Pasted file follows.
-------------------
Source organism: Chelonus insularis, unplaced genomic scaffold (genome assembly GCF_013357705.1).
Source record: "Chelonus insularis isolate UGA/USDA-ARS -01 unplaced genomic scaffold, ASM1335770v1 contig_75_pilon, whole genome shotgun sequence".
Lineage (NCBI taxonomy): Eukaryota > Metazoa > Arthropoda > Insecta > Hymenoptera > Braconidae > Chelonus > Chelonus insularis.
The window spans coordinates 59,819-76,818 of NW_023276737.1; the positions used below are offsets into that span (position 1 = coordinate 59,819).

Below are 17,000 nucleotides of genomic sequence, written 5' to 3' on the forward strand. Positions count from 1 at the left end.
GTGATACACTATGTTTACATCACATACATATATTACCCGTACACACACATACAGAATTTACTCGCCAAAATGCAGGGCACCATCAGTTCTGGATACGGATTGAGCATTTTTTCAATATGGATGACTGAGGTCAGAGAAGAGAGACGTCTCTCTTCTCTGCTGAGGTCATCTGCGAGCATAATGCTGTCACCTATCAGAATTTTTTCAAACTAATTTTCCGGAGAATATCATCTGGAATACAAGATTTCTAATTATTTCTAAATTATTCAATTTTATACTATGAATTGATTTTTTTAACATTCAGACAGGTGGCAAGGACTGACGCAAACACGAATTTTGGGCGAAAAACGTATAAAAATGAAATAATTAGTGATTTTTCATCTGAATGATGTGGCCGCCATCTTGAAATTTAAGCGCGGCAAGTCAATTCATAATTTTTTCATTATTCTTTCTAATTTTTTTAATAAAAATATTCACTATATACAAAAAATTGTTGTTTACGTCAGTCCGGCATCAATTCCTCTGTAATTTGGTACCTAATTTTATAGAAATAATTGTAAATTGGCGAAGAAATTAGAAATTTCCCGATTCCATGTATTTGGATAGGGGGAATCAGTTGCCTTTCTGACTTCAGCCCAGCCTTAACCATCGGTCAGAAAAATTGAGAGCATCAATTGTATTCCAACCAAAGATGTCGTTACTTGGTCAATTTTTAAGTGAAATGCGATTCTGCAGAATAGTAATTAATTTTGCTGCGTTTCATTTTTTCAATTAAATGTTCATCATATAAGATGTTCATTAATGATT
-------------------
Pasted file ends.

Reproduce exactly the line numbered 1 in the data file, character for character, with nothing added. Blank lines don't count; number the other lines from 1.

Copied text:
Source organism: Chelonus insularis, unplaced genomic scaffold (genome assembly GCF_013357705.1).